Megan Gallagher remembers her first major panic attack vividly. It was a month into ninth grade, and her English class was discussing Homer’s “Odyssey” when Gallagher felt a pit in her stomach. Her heart rate was elevated, and she felt sweaty and dizzy.

“I clutched my desk. The room started to spin in circles,” Gallagher said. “I went to the bathroom and sat alone in a stall, breathing.”

Now a 23-year-old Santa Monica resident, Gallagher is an inspirational speaker for young adults in Santa Monica and around the United States. Over the past three years, Gallagher estimates she has spoken at over 50 schools and with countless students about mental health.

Gallagher expressed concern about the roughly one third of young adults who have experienced anxiety, as reported by the National Institute of Mental Health. Stanford University’s Challenge Success program, which collects information from thousands of student surveys, found that almost three in four high schoolers “report being often or always stressed by schoolwork.”

To Gallagher, letting students know that there are resources and support systems available is vital.

“You’re not alone, and you can get help,” Gallagher said. “A lot of teenagers feel like [mental health issues are] embarrassing or they don’t know who to ask or who to trust.”

Given her personal struggles with anxiety, Gallagher sees advocacy as her life’s work. She remembers first feeling symptoms of anxiety as early as fourth grade while preparing for regular activities like sleepovers.

The frequency of these symptoms dramatically increased as Gallagher became exposed to high school pressure surrounding grades and college admissions. While in high school, Gallagher began seeing a therapist, practiced meditation and learned breathing techniques, all of which she said were helpful.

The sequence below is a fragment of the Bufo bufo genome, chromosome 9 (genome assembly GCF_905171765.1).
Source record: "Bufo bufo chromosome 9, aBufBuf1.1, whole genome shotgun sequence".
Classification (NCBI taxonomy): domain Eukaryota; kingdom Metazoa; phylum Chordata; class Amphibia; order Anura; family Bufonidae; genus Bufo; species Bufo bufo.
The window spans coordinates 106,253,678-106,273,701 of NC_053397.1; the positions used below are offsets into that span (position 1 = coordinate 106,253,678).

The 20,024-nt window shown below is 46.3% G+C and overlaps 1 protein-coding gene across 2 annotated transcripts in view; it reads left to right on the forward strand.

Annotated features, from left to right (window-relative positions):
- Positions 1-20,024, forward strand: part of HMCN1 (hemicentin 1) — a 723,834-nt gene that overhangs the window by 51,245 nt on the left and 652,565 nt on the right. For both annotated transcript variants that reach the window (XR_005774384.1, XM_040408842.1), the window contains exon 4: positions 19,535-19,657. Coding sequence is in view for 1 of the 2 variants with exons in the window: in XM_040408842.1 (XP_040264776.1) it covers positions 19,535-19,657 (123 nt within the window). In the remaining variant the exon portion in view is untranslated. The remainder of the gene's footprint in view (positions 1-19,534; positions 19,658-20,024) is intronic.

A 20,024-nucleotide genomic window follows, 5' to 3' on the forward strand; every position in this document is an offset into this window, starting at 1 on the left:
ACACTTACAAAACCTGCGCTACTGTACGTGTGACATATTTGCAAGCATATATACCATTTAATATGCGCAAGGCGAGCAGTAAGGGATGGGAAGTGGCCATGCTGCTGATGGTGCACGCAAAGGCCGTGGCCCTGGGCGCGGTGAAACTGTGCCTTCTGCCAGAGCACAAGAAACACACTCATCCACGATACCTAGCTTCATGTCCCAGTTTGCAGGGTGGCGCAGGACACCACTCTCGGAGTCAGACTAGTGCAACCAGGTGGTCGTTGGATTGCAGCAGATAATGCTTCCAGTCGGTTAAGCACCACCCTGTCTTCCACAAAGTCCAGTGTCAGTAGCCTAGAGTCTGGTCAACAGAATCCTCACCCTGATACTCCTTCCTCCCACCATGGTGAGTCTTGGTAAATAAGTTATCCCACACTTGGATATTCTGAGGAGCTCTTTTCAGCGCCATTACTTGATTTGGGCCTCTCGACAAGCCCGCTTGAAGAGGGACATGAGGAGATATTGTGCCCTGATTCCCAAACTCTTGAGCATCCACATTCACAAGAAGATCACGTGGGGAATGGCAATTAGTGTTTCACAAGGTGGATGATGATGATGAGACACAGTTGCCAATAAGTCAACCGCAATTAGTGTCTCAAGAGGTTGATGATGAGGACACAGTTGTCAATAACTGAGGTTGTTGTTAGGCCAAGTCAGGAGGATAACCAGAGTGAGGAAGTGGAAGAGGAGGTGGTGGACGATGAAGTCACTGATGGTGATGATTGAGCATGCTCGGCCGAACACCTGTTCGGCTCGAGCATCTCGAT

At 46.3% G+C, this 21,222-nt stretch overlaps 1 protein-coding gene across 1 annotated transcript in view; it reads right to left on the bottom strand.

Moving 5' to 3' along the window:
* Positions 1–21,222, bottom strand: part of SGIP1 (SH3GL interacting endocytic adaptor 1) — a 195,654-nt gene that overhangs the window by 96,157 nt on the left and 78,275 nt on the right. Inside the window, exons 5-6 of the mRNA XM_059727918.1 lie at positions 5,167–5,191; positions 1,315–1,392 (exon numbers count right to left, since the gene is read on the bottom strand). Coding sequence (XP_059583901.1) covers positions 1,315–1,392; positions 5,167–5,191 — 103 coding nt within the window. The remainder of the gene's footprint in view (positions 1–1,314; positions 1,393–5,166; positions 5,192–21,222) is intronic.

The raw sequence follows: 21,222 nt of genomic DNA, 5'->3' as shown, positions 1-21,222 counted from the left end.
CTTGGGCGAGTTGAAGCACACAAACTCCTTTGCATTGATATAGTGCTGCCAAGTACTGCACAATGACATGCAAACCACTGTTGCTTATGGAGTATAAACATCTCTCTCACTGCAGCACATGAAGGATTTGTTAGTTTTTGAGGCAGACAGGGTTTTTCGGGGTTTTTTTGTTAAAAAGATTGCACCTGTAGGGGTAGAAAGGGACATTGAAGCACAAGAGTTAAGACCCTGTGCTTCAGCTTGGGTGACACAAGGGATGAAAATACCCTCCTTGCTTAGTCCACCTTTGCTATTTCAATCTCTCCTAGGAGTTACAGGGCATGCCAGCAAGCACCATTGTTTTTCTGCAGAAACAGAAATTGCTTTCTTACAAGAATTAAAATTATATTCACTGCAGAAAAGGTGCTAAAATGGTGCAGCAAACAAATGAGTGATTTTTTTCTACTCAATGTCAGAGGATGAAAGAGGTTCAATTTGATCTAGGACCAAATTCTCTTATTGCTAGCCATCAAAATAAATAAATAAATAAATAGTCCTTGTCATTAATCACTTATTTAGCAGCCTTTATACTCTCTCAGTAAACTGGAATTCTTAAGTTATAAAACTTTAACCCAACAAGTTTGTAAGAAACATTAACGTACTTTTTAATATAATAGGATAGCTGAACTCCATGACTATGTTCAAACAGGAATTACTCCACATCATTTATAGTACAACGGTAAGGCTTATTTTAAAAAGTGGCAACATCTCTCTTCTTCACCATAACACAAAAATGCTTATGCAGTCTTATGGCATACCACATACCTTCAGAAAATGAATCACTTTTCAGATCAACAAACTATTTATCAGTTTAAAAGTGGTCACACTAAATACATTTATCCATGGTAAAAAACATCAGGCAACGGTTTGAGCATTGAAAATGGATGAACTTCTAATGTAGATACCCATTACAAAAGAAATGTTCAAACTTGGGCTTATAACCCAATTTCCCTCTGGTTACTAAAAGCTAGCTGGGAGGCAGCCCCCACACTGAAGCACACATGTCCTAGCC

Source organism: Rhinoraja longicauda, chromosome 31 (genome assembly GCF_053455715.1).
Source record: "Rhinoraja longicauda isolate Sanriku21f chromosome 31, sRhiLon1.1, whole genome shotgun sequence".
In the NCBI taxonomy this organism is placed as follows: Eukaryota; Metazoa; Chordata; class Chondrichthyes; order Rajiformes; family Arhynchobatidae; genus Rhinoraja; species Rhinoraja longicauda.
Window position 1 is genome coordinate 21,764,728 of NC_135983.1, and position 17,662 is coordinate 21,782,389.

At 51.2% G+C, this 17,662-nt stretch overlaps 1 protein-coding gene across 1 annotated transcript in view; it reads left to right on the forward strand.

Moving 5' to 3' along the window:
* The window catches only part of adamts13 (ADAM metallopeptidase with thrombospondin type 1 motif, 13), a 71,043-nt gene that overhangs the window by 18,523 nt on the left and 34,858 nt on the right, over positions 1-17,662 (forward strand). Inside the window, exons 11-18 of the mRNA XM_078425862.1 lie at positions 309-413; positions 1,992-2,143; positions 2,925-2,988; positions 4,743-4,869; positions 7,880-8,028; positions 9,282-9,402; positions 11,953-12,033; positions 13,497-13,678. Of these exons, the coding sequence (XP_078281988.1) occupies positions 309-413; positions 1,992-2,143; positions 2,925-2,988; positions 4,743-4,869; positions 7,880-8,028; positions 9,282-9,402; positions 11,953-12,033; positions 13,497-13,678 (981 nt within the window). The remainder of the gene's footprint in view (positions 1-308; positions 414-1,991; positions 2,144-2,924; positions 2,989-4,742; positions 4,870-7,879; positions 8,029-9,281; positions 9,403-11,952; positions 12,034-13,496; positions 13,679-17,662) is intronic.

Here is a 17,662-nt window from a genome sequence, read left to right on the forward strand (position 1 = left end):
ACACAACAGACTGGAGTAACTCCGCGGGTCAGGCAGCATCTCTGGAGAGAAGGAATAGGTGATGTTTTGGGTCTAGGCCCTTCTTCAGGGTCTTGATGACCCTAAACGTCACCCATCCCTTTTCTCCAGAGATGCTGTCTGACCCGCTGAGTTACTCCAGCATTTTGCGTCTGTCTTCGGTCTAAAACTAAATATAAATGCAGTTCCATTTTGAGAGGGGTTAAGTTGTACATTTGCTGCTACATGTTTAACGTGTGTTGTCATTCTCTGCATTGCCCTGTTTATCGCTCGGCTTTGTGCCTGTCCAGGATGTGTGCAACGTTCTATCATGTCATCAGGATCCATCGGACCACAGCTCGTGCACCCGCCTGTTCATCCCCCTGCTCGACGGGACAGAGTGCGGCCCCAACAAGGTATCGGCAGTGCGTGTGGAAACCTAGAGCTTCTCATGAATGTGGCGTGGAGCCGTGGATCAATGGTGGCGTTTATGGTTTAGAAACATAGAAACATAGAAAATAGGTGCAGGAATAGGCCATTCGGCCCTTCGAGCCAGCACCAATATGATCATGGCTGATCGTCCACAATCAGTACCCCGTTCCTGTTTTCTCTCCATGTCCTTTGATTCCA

Upon graduating from Acalanes High School in Northern California in 2014, Gallagher enrolled in Santa Monica City College, where she found herself feeling unhappy. In early 2016, she experienced a health scare. Months of misdiagnoses and dozens of ineffective antibiotics later, she was able to find a treatment that worked.

Viewing her recovery as a signal that she should follow her gut instinct to pursue a career in speaking, Gallagher decided to drop out of college. Her parents supported her in this decision.

“She felt very compelled that she wanted to help others,” Gallagher’s mother, Courtney Gallagher, said. “I’m a huge believer that there’s a million different path for children and adults… They have to find their path. It’s not something that’s going to happen in one week; it’s a journey.”

Megan Gallagher began by speaking locally at the YMCA on Sixth Street and the Boys & Girls Club of Santa Monica on Lincoln Boulevard.

Three years later, Gallagher is a self-published author, advocate and, as of March 8, a TEDx Speaker.

“It’s been such a dream. It really just started with ‘this feels right in my heart,’ and then trusting the journey,” Gallagher said.

Gallagher lacks formal mental health counseling training, instead relying on personal experience and a desire to help students. She said she hopes to show others that achieving one’s dreams, even if that means pursuing a non-traditional lane, is possible.

Today, Gallagher’s days consist of self-care routines, including meditating, hiking, reading and, of course, speaking. To other teens experiencing anxiety, she recommends journaling, meditation apps like Headspace or Unplug and exercise.

Looking forward, Gallagher’s goal is to spread her messages to even more people, hoping to achieve a Tony Robbins-like level of recognition.

Gallagher recently visited Piedmont High School, located near Acalanes High. Her parents and members of her extended family came to support her as she spoke to around 50 Piedmont students about anxiety, mental health and inner strength during a lunchtime workshop.

“Be your own advocate, and stand up for yourself,” Gallagher said she told the students. “You have to fill up your cup before you fill up other people’s cups.”

Erin Pope, assistant principal at Piedmont High, said that Gallagher’s young age and empowering message resonated with the students to whom she spoke. Gallagher used interactive tools like having students write a journal entry to connect with her audience. Pope said she hopes Gallagher can visit Piedmont again.

“Her message was trust your gut, self-respect, self-advocacy, find your passion, live your best life and make it happen,” Pope said. “She’s able to give [students] some hope that, ‘oh, there’s someone out there like me.’”

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